During the height of Ordinals inscription, some Bitcoin core developers said they did not want to embed so much ‘valueless’ information into Bitcoin transactions, and there has been discussion about refusing to sign such transactions. In fact, miners do have the right to refuse to synchronise such transactions.

Based on this dispute, Mike In Space proposed the STAMPS protocol, which aims to broadcast entire text content onto the Bitcoin chain using the Counterparty protocol and uses the base64 encoding mechanism and ‘stamp’: prefix to make the corresponding Counterparty transaction recognised as a P2SH type of transaction. 

This type of transaction needs to split the data and embed it into multiple transaction outputs and cannot be ‘deleted’ by Bitcoin full nodes, thus achieving permanent storage of image data. The biggest advantage of the BTC STAMPS protocol over the Ordinals protocol is that its data storage is based on the simplest transaction outputs, so Bitcoin full nodes have no choice but to choose to save BTC STAMPS.

In contrast, OP_RETURN and ‘witness data’ (the solution adopted by Ordinals) may be trimmed by full nodes. This is also why SRC-20 (STAMPS) transaction validity confirmation is longer than BRC-20 (Ordinals).

Ordinals, on the other hand, offer advantages, like a lower average cost for NFTs in the crypto landscape, making them more affordable to build. Moreover, Ordinals can support image inscriptions of up to 4 MB, which is too large for STAMPS.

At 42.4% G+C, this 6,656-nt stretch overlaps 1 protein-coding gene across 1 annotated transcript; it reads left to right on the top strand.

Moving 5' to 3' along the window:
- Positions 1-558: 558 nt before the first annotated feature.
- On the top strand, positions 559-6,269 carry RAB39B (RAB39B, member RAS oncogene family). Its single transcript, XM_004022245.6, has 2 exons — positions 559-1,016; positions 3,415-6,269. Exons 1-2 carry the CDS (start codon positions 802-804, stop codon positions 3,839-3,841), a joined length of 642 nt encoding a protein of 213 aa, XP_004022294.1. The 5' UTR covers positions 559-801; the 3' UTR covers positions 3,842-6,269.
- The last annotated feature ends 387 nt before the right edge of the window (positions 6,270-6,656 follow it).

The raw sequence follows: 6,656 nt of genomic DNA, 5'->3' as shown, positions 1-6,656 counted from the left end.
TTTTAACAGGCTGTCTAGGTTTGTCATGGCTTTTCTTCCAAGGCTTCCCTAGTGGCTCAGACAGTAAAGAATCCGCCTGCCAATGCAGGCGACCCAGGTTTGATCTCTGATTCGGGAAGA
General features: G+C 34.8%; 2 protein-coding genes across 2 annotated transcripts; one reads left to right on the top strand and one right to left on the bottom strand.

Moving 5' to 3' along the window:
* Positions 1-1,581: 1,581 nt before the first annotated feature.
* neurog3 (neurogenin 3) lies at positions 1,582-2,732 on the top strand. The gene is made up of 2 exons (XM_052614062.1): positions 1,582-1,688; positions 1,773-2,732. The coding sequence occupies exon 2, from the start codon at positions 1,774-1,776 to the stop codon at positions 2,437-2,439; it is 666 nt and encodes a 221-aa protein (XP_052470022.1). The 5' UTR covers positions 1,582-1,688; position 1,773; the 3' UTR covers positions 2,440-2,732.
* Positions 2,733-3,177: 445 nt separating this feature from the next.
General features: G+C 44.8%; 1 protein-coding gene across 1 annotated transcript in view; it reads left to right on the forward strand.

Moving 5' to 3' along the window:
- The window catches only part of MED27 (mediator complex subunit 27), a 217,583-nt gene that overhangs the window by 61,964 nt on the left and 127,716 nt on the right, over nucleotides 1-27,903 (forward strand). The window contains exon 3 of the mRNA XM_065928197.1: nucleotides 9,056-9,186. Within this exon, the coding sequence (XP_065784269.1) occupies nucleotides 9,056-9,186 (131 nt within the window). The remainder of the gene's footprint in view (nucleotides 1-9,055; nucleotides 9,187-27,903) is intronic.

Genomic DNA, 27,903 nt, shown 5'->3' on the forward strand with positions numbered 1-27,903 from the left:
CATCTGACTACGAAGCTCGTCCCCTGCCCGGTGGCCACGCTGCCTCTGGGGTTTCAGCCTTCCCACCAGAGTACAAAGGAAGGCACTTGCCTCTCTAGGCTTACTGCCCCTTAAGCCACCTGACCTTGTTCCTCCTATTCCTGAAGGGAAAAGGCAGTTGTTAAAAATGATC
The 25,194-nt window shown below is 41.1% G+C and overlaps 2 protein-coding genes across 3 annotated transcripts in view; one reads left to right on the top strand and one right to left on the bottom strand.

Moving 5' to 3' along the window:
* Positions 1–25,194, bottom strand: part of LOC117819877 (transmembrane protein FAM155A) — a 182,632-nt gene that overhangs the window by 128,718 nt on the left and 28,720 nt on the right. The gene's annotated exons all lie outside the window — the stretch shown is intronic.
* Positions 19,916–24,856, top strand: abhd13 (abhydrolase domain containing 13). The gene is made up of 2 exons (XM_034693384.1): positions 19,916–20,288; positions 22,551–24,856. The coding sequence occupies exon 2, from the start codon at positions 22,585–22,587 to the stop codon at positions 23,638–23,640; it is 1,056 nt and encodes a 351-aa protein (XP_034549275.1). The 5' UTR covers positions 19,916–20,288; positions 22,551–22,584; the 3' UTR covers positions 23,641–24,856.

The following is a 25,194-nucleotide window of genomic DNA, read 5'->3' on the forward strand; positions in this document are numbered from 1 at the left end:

Unfamiliar with Ordinals? Learn more.

Are Bitcoin STAMPS and SRC-20 Tokens the Same?

Another common question is if STAMPS are SRC-20 tokens. The short answer is no. STAMPS is a protocol on the Bitcoin blockchain that allows users to create NFTs, while SRC-20 is a fungible token standard that follows the Bitcoin STAMPS implementation. 

The SRC-20 protocol was created by Mike In Space in reference to the BRC-20 model during the BRC-20 ecosystem outbreak in March 2023. While STAMPS are data inscriptions on the Bitcoin blockchain that enable the creation of tokens, SRC-20 tokens run parallel with the native bitcoin on the Bitcoin network. All fees for transactions involving SRC-20 tokens are paid in bitcoin. 

Learn more about the SRC-20 protocol here.

For more about the STAMPS protocol, check out this GitHub.

How to Mint Bitcoin STAMPS

STAMP 0 was the first STAMP ever minted. Here are its metrics:

Bitcoin STAMP 0:

  • Creator: Mike In Space
  • Minted: March 2023
  • This marked the first transaction to add an authentic base64 string to the description key of a Bitcoin transaction, serving as the initial Bitcoin STAMP.

To mint STAMPS, below is the step-by-step process:

  1. Token Creation:
    • To mint a Bitcoin STAMP, a user initiates the process by creating a new transaction on the Bitcoin blockchain. This transaction includes the necessary metadata and image data encoded in base64 format, representing the unique characteristics of the NFT.